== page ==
reducing down payment requirements,‟ said Franklin D. Raines, Fannie Mae's chairman
    and chief executive officer. „Yet there remain too many borrowers whose credit is just a
    notch below what our underwriting has required who have been relegated to paying
    significantly higher mortgage rates in the so-called subprime market.‟ . . .
    In moving, even tentatively, into this new area of lending, Fannie Mae is taking on
    significantly more risk, which may not pose any difficulties during flush economic times.
    But the government-subsidized corporation may run into trouble in an economic
    downturn, prompting a government rescue similar to that of the savings and loan industry
    in the 1980's."

    1991: A community organizer tells the U.S. Senate Committee on Banking, Housing, and Urban
    Affairs:
    “It is becoming increasingly clear that [Fannie and Freddie had] been a hidden loan officer
    at the loan origination table.”

    1991: HUD‟s Advisory Commission on Regulatory Barriers to Affordable Housing reports:
    “The market influence of Fannie Mae and Freddie Mac extends well beyond the number
    of loans they buy or securitize; their underwriting standards for primary loans are widely
    adopted and amount to national underwriting standards for a substantial fraction of all
    mortgage credit.”

    "Fannie Mae‟s and Freddie Mac‟s underwriting standards are oriented towards „plain
    vanilla‟ mortgages."

    1991: Testimony before the U.S. Senate Committee on Banking, Housing, and Urban Affairs:

    "'Lenders will respond to the most conservative standards unless [Fannie Mae and
    Freddie Mac] are aggressive and convincing in their efforts to expand historically narrow
    underwriting.‟ This point was reinforced over and over again by other [community
    advocacy] witnesses."

    These groups were successful in convincing Congress to impose affordable housing (AH)
    mandates on Fannie and Freddie. This set in motion 14 years of ever looser loan standards:


    "Because the GSEs have a funding advantage over other market participants, they have the
    ability to under price their competitors and increase their market share. This advantage, as
    has been the case in the prime market, could allow the GSEs to eventually play a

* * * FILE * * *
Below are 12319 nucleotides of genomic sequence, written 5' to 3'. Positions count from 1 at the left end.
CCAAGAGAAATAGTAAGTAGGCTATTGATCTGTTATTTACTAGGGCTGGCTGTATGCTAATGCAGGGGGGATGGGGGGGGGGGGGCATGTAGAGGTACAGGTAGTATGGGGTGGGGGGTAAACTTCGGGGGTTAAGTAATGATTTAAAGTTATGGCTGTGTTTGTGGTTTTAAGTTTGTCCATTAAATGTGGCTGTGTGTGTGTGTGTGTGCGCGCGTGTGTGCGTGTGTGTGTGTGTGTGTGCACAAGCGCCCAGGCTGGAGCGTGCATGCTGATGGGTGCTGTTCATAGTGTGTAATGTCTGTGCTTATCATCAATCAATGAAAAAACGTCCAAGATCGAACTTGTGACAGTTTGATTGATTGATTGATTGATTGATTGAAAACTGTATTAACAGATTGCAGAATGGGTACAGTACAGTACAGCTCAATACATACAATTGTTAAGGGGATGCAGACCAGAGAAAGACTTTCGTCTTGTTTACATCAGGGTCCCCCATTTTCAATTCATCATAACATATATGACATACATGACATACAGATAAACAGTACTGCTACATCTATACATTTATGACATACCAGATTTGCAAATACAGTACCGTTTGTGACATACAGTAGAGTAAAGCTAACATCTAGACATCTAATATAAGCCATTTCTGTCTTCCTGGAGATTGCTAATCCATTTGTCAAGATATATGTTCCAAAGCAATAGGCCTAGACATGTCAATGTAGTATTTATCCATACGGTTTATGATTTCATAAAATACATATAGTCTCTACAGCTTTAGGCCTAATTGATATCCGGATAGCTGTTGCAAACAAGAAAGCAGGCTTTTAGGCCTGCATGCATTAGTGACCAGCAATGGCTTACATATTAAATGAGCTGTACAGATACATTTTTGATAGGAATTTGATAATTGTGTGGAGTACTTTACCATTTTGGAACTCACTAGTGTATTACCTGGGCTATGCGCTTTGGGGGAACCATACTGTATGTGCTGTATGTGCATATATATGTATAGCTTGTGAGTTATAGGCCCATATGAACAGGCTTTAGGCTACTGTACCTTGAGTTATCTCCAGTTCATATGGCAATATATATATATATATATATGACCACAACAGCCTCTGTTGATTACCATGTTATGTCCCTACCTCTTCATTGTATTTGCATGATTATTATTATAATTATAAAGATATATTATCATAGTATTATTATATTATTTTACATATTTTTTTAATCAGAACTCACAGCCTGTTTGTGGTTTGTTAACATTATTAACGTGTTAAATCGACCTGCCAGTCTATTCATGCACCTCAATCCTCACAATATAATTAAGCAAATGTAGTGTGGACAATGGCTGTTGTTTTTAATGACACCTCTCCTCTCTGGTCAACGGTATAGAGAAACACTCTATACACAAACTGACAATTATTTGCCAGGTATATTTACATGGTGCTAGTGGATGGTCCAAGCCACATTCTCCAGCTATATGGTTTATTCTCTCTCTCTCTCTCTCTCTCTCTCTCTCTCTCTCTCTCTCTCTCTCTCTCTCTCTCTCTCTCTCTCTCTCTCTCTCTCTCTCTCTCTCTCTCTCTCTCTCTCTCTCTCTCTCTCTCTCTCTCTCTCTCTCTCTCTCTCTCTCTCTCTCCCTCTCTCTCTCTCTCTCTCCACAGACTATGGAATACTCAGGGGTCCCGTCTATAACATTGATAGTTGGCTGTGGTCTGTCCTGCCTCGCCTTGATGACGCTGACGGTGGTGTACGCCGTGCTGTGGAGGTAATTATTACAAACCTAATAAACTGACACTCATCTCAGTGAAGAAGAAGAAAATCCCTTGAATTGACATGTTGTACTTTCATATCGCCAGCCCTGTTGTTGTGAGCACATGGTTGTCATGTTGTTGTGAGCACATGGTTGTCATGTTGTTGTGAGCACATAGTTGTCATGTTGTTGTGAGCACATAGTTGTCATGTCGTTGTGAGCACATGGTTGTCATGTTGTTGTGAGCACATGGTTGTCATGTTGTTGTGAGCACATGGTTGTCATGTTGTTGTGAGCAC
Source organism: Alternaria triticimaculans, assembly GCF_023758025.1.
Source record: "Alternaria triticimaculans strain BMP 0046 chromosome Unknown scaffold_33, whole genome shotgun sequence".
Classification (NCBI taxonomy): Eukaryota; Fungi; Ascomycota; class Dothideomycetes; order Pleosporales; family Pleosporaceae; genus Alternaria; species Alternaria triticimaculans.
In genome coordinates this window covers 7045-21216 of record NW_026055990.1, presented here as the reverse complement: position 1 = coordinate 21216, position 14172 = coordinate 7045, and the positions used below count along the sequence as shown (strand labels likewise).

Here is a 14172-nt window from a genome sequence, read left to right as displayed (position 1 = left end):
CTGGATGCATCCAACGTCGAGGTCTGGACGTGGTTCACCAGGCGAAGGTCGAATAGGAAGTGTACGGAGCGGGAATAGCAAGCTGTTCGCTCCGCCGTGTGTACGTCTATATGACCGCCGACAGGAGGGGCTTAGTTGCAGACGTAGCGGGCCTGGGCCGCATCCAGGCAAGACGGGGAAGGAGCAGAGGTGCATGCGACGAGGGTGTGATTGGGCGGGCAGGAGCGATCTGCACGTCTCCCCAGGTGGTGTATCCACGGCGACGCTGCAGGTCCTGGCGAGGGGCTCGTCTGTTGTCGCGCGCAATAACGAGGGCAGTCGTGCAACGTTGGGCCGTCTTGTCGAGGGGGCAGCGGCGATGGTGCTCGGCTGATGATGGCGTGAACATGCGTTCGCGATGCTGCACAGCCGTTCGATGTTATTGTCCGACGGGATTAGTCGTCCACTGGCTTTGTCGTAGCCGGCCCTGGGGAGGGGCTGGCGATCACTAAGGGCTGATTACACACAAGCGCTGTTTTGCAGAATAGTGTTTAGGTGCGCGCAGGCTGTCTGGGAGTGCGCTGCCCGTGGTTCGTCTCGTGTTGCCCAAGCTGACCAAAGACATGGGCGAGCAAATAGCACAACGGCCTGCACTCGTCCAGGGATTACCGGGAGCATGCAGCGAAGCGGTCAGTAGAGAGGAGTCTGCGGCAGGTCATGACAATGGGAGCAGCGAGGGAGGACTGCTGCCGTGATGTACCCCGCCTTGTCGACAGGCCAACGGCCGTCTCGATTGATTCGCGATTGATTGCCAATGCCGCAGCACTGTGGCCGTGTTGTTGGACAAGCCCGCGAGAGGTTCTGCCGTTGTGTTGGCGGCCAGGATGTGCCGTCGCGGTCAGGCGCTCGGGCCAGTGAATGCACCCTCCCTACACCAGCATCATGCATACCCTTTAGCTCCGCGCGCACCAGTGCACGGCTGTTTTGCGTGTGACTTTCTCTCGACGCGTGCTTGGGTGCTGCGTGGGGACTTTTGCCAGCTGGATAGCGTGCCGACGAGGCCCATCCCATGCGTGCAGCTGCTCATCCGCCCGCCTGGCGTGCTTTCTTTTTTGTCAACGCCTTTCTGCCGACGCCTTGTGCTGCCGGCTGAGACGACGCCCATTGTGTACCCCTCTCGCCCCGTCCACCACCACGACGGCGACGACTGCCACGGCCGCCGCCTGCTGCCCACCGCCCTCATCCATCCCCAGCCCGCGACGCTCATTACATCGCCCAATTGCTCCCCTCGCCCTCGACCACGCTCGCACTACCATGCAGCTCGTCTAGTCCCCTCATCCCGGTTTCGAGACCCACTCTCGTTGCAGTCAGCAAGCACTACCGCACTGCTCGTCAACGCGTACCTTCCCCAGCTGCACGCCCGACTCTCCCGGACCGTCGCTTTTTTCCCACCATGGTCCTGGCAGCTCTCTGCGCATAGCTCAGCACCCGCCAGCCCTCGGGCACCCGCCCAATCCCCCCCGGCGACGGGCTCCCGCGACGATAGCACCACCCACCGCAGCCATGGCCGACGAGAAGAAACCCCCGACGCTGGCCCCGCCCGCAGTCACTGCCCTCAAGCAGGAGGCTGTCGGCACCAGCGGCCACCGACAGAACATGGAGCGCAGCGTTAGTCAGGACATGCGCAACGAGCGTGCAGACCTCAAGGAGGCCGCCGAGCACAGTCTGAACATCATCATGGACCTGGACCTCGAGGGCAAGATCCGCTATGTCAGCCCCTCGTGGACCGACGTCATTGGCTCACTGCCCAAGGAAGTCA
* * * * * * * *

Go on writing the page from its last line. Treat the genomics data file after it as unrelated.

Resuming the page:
significant role in the subprime market. As the GSEs become more comfortable with
    subprime lending, the line between what today is considered a subprime loan versus
    a prime loan will likely deteriorate, making expansion by the GSEs look more like an
    increase in the prime market. "

    "After the warm and fuzzy glow of „flexible underwriting standards‟ has worn off; we
    may discover that they are nothing more than standards that led to bad loans. Certainly, a
    careful investigation of these underwriting standards is in order. If the „traditional‟ bank
    lending processes were rational, we are likely to find, with the adoption of flexible
    underwriting standards, that we are merely encouraging banks to make unsound loans. If
    this is the case, current policy will not have helped its intended beneficiaries if in future
    years they are dispossessed from their homes due to an inability to make their mortgage
    payments. It will be ironic and unfortunate if minority applicants wind up paying a very
    heavy price for a misguided policy based on badly mangled data.

    “Over the past ten years, there has been a "revolution in affordable lending‟ that has
    extended home-ownership opportunities to historically undeserved households. Fannie
    Mae and Freddie Mac have been a substantial part of this „revolution in affordable
    lending.' During the mid-to-late 1990s, they added flexibility to their underwriting
    guidelines, introduced new low-down payment products, and worked to expand the use of
    automated underwriting in evaluating the creditworthiness of loan applicants. HMDA
    data suggest that the industry and GSE initiatives are increasing the flow of credit to
    undeserved borrowers. Between 1993 and 2003, conventional loans to low income and
    minority families increased at much faster rates than loans to upper-income and non-minority families.”

    The National Homeownership Strategy resulted in the substantial elimination of down-payments.


    I could continue to post evidence to your hackery and partisan nonsense that shows the GSE's and Govt programs were the primary cause and perpetuating factor to the sub-prime collapse and not your simplistic one dimensional accusation that our last President was even remotely involved but you've got your head firmly planted and it's apparently a waste of time.